At the March 2015 Massachusetts Collaborative Law Council Annual Meeting, Attorney Emily Weber was elected to the organization’s Board of Directors, along with Linda Cohan, MSW, CSC, Attorney Jeffrey Fink, and Cathy Heenan, Ed.D. Emily looks forward to continuing her work with the organization in further developing the practice of Collaborative Law in Massachusetts. In addition to serving on the Board of Directors, Emily was named Chair of the Advanced Training Subcommittee for 2015-2016. Emily is joined on the subcommittee by Attorneys Patrice Brymner and Karen Levitt, and Dr. Allison Bell, Psy.D. Emily also continues as Co-Chair of the Tri-River Practice Group with Karen Levitt.
On May 1, 2015, MCLC’s Advanced Training Subcommittee hosted an Advanced Training Forum, “Money Talks: What Does it Say & What Does it Really Mean?” In addition to working with the rest of the subcommittee to organize the Forum, Emily also co-presented a workshop at the Forum.
Karen Levitt recently had an article published by the American Bar Association (ABA) in June 2015 regarding Access to Collaboration. As Chair of the IACP Access to Collaboration Task Force, and as a member of the MCLC Access to Collaboration Ad Hoc Committee, Karen has been very active this year in looking at how to bring Collaborative Law to clients of no, low, or modest means. See the ABA article at Karen’s Dispute Resolution Article.
The International Academy of Collaborative Professionals (“IACP)”, www.collaborativepractice.com, earlier this year invited Collaborative practitioners from around the world to join IACP in a year long conversation about Collaborative Law and to help envision its future for clients and professionals alike. IACP called its initiative “The Year of Listening”, and Collaborative practitioners have been able to participate in a number of ways including facilitated calls with IACP board members. Karen Levitt as an IACP board member was a co-facilitator on several calls, including with Collaborative practitioners from Brazil and Canada. IACP’s “Year of Listening” has been a great way to share information, challenges, and ideas amongst Collaborative professionals around the world, many of whom will be attending IACP’s annual conference which is being held in Washington, D.C. this October.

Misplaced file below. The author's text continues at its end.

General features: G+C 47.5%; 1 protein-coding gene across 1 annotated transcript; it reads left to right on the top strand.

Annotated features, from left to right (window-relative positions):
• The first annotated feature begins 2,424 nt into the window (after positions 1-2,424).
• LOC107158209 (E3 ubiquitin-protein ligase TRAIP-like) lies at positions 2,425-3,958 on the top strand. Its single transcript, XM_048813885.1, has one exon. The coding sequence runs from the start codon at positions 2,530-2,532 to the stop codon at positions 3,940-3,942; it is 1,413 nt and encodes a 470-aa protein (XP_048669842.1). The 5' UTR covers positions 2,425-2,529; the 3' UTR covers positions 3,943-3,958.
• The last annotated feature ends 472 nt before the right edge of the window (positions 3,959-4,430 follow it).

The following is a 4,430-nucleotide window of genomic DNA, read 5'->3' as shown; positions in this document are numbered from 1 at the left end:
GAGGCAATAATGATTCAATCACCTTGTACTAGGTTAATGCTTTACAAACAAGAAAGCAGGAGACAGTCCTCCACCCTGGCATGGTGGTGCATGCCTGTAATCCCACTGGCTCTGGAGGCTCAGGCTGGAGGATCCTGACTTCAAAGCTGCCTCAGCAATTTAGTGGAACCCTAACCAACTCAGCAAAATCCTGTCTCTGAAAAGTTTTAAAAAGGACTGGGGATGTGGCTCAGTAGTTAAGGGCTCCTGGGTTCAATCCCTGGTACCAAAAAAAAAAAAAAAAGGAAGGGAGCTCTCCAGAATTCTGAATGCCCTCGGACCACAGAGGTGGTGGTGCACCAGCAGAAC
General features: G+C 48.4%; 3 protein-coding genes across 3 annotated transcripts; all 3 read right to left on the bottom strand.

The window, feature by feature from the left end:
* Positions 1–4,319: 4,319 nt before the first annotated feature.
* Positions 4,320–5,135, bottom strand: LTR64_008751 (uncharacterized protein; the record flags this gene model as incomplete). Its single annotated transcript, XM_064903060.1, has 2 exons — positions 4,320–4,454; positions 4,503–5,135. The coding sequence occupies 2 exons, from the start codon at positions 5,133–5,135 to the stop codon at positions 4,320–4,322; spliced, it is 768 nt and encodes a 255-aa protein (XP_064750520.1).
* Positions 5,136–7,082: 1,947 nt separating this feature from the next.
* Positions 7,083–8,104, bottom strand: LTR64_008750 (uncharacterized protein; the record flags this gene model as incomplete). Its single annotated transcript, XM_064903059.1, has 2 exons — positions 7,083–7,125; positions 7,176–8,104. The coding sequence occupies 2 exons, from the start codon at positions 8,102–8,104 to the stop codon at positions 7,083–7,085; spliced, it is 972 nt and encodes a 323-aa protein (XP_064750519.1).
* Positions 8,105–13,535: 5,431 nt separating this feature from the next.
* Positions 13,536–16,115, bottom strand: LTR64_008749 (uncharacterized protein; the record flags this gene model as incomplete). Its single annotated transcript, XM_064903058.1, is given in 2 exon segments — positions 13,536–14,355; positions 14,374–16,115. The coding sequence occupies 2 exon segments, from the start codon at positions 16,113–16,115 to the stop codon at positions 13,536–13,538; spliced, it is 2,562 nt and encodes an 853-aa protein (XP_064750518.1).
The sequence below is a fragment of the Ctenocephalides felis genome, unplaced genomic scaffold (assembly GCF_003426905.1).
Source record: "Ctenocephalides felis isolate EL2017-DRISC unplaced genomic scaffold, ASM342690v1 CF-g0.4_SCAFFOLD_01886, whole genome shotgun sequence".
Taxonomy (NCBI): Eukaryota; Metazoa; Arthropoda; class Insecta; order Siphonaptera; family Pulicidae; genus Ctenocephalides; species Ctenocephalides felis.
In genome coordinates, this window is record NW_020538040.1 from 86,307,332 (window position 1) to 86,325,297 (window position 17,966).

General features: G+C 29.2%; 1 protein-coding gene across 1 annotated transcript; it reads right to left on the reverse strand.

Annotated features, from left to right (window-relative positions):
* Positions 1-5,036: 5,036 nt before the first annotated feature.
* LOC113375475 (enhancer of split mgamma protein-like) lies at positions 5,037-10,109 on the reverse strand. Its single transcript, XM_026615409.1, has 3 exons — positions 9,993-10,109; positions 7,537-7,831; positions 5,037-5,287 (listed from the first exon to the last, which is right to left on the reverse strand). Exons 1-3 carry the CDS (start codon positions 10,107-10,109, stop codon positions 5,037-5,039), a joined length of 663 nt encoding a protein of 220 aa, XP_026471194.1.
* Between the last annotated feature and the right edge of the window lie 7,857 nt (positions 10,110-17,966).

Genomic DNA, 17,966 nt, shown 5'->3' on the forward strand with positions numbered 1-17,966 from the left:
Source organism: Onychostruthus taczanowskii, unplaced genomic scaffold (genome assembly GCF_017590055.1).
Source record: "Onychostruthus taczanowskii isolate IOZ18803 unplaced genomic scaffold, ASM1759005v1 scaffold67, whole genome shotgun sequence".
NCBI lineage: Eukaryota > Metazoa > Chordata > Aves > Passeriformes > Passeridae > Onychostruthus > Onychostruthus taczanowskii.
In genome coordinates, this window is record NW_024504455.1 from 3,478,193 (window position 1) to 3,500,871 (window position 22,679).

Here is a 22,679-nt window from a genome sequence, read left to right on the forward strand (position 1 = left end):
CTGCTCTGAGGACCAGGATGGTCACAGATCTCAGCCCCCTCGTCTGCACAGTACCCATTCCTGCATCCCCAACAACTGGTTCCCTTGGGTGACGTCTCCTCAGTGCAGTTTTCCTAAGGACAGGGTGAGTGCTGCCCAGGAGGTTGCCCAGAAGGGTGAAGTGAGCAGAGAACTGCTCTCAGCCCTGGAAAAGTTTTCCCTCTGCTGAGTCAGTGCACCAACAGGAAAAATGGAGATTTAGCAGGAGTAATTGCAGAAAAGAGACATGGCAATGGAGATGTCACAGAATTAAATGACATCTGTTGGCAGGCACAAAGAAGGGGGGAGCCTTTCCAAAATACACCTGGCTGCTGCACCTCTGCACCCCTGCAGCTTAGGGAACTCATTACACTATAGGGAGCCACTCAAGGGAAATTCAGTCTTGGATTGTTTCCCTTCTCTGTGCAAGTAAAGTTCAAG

The Washington, D.C. conference, which is from October 15 – 18, 2015, is a special one this year. The IACP is celebrating the 25th anniversary of Collaborative Practice, and Karen is honored to be part of the programming for the conference. Karen will be part of two workshops. Karen will be the facilitator of a workshop entitled “A Mosaic: Pro Bono and Low Bono Access to Collaboration around the World”, with presenters from the United States (Maryland and New York), Canada (Vancouver), and Israel. The workshop will provide participants with the ability to learn from different and international perspectives about program design (whether a formal or informal Access to Collaboration program), screening, and the benefits and challenges to be anticipated when creating an Access to Collaboration program. Karen with her Massachusetts colleague Dr. Gina Arons, Psy.D, will be presenting a workshop entitled “When the Clients and the Team Collide: Whose Case is it Anyway?”. Karen and Gina have worked together on many Collaborative Law Cases, and will be sharing their experiences and teaching participants about best practices.
On May 8, 2015, Karen presented with Susan Miller, CPA, of Aurora Financial Services, Wellesley, MA, and Dr. Sanford M. Portnoy, Ph.D., at the very first Massachusetts Collaborative Law Council Support Staff Workshop. The workshop attendees were paralegals, legal assistants, receptionists and other legal support staff who are often the first contact a client has with a law office and the Collaborative Law process.
Karen and her colleagues presentation was entitled “Working with Collaborative Professionals,” and focused on teaching support staff the “rhythm” of a Collaborative case, including pre-briefs, debriefs, and how support staff can work best with the Collaborative professionals in a case particularly around scheduling and meeting preparation. The role of the coach was also discussed including how emotionality in divorce is handled differently in the Collaborative Law process compared to other legal processes. Both of Karen’s legal assistants, Jackie and Paula, attended. The workshop was a great success!